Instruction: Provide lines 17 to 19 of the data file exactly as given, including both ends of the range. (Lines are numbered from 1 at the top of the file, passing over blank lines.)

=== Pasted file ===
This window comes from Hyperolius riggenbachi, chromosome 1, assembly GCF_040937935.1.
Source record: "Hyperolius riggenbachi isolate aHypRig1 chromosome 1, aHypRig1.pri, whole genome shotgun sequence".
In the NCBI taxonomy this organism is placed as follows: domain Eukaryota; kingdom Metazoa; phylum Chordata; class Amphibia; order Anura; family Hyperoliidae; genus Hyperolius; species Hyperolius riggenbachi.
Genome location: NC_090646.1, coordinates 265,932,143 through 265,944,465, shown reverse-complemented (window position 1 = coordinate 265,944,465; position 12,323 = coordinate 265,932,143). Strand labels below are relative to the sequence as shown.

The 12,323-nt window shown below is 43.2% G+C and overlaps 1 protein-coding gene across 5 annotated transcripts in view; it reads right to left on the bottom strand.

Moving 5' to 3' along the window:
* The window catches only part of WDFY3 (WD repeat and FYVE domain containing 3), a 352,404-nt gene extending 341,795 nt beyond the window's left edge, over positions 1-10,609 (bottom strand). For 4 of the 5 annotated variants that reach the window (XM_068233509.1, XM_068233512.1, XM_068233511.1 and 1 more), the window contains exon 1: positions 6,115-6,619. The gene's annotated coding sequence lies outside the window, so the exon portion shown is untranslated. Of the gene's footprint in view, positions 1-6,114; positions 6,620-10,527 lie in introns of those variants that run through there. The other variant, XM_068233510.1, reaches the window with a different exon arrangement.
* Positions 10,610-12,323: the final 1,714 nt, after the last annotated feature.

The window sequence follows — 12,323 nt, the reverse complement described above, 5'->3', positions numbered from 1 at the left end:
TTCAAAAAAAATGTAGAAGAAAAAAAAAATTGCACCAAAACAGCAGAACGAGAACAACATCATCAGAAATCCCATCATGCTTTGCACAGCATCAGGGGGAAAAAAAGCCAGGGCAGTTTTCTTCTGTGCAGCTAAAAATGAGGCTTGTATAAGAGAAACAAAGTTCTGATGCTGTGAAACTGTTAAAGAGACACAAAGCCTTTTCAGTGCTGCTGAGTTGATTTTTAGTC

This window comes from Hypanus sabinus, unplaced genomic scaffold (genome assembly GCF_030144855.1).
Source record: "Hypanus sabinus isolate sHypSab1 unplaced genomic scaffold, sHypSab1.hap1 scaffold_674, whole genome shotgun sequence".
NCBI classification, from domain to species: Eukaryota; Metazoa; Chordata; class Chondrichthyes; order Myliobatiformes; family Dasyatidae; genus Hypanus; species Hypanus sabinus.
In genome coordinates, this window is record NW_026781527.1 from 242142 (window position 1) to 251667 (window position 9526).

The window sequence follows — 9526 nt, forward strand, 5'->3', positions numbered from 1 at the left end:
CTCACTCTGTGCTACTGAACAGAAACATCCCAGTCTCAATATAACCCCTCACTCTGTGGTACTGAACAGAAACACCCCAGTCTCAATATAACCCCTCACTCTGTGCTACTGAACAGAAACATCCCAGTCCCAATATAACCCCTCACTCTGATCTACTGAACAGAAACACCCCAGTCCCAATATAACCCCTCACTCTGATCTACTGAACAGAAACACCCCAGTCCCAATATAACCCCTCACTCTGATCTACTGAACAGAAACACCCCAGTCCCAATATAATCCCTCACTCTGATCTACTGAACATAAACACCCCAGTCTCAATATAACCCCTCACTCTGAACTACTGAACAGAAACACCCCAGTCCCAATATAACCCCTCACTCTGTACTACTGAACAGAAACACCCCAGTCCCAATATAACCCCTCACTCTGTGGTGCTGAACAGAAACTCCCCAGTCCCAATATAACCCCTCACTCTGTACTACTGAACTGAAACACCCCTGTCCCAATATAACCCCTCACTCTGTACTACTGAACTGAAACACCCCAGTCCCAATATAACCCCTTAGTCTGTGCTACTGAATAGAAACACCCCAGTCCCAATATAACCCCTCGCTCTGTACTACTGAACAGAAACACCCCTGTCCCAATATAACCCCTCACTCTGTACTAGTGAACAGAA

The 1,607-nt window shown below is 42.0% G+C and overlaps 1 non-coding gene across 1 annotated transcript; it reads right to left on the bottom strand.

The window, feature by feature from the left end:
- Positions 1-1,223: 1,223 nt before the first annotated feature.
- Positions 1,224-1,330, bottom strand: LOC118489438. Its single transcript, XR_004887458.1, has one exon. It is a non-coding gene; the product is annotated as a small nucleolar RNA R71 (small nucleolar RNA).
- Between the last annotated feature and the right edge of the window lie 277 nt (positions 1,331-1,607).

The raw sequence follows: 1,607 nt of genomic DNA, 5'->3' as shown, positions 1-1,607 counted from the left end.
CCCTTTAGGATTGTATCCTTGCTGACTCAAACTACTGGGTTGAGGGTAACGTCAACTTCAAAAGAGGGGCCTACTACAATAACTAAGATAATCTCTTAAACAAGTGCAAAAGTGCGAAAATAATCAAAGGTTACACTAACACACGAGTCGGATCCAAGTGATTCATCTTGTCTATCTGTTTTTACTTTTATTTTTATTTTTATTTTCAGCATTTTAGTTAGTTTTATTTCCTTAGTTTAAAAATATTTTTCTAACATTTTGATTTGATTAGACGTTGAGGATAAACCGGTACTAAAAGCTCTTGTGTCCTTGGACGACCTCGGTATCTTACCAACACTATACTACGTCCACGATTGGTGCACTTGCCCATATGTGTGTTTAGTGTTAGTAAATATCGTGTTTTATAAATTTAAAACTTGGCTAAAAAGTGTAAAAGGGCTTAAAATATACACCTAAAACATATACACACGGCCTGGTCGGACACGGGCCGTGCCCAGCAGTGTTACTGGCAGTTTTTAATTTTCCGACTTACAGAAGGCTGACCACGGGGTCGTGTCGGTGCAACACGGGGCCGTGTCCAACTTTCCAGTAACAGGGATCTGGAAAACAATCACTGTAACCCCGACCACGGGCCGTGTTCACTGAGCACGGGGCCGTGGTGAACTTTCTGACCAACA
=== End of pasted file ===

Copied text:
The 1,607-nt window shown below is 42.0% G+C and overlaps 1 non-coding gene across 1 annotated transcript; it reads right to left on the bottom strand.

The window, feature by feature from the left end:
- Positions 1-1,223: 1,223 nt before the first annotated feature.